What is it they say at the beginning of an Iron Chef competition? “So now America, with an open heart and an empty stomach, I say unto you in the words of my uncle: ‘Allez cuisine!'” The phrase calls the chefs to the culinary battle. And what a battle it was at the Marriott International Cooksmart Culinary Challenge.
I felt like a distinguished Food Network judge (along side Eric Williams and Tricia Chaves), sitting atop an elevated stage, ready to sample the hard work of up and coming sous chefs from Marriott properties all around the region.
I thought I’d be walking in to a generic corporate ballroom modestly put together to accommodate the competition. But I grossly underestimated the production value of this event! There was staging, and lighting and music, a live video feed of the action on large screens (thanks to Rock the House), and a real Iron Chef America Judge, Mario Rizzotti.
Eight talented and up and coming Marriott chefs advanced from hotel-level cook-offs, to compete here. These are hourly associates and supervising chefs, at the top of their game. They were tasked with a pretty daunting challenge: make something delicious, in 45 minutes, incorporating four mystery ingredients. Those were lamb liver, monk fish, pickled green tomatoes and coffee. I don’t know about you, but those don’t sound like an appealing group of ingredients to me.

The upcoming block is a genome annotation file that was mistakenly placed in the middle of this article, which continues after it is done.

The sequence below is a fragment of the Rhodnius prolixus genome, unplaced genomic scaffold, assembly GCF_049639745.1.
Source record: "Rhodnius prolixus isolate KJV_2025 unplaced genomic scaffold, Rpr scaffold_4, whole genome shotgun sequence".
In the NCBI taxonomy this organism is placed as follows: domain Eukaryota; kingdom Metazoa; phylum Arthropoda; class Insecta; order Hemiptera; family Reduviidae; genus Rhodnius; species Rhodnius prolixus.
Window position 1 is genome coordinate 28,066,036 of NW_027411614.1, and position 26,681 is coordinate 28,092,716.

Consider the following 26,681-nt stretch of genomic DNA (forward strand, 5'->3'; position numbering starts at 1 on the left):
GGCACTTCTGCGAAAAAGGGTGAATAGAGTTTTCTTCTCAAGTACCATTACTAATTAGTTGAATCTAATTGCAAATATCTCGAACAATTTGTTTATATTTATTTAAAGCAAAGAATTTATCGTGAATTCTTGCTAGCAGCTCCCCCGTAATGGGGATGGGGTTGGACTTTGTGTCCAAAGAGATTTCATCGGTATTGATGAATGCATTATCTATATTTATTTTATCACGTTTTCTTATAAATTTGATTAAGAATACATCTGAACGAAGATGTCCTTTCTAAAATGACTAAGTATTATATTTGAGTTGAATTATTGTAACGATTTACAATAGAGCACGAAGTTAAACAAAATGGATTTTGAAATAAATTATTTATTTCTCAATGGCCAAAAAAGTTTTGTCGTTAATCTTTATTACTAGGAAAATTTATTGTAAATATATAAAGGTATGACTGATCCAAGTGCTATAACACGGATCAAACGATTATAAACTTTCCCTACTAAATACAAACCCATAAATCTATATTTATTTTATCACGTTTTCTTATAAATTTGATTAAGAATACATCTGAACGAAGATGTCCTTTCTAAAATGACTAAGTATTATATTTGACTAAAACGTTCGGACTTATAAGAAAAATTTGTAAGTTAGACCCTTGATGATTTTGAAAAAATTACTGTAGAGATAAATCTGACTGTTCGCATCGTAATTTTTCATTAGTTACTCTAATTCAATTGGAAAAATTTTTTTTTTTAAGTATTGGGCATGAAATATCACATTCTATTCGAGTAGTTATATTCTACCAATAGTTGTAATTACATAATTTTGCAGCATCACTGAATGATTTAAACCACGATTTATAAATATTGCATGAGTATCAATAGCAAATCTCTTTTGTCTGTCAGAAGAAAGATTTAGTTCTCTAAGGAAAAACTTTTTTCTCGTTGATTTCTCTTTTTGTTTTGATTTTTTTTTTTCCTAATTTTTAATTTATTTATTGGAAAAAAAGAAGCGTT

When the clock started, the judges were encouraged to walk around the room, not only to chat up the chefs about what they were making, but also to take notes on how they kept their stations. In previous competitions I’ve judged, we been tasked with ranking them from 1-5 or 1-10 in categories like taste, texture, presentation, etc. But in this competition the scoring was far more intense, and including things like mise en place and sanitation.
And as if the pressure wasn’t intense enough, Mario was walking around the room interviewing the chefs as they were working. But everybody seemed to handle the pressure like champs. When the clock wound down, the chefs presented their dishes on stage and explained how they incorporated all these seemingly incompatible ingredients.
Most admitted they’d never worked with liver before and struggled with the cook on it. But some used it wisely and flavored things like gravy, sauce or couscous with the sometimes off-putting protein.
When the scores were tallied, it was a unanimous decision to crown Courtney Nielsen, of the Renaissance Hotel in Columbus, as the victor. She cleverly made a spin on dirty rice with the liver, made coffee and used it for the liquid, pan seared the monk fish and whipped up a pickled veg salad. To me, it was the most harmonious off all the entries.
As the winner, she’ll be sent to Marriott HQ and test kitchen in Washington D.C. where she’ll get to rub elbows with corporate chefs and VIPs. The brass behind this event say it was created to recognize their young talent and support sous chefs and cooks who do a lot of the heavy lifting in the kitchens of their properties, and while it’s only regional for now, they expect this Farm to Fork Culinary Challenge to be a national event come next year.
What an honor it was to serve on this panel (get my first….and second-eighth tastes of lamb liver!) and help support talented, creative people like these chefs. They rose to the challenge. Days later, I still can’t imagine what I would have done with a mystery basket like the one they were presented with. What would you have made?